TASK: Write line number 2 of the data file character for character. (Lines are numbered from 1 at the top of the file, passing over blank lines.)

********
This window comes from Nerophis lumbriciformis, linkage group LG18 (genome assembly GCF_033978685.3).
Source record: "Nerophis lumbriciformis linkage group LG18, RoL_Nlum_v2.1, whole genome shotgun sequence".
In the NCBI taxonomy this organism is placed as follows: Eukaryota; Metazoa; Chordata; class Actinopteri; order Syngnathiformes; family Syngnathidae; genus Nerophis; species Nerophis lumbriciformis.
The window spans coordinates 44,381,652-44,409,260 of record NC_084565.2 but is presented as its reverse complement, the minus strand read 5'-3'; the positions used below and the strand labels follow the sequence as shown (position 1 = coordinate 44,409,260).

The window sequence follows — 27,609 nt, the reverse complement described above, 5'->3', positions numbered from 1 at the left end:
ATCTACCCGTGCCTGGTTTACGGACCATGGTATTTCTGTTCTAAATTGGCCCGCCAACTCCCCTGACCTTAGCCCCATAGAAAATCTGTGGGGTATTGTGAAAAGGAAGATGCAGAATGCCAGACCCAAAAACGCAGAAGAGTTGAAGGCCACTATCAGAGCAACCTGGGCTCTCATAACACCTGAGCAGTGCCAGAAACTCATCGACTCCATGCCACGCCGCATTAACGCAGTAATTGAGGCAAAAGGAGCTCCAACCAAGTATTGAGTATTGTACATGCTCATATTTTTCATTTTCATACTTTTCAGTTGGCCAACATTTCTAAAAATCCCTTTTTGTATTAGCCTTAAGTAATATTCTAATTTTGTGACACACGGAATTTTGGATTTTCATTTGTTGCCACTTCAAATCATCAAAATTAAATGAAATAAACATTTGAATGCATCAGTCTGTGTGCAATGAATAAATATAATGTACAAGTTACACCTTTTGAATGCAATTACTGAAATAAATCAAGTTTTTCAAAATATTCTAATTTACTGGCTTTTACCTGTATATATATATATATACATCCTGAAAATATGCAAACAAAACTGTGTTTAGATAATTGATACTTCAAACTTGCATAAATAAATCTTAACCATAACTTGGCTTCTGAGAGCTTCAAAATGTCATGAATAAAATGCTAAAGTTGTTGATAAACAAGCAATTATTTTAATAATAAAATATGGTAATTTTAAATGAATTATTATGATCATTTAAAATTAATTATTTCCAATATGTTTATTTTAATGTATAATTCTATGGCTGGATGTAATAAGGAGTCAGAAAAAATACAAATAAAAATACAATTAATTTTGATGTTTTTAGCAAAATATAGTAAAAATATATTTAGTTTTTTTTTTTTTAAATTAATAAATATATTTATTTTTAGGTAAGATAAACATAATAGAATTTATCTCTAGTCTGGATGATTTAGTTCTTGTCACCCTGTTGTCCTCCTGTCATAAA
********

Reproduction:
Source record: "Nerophis lumbriciformis linkage group LG18, RoL_Nlum_v2.1, whole genome shotgun sequence".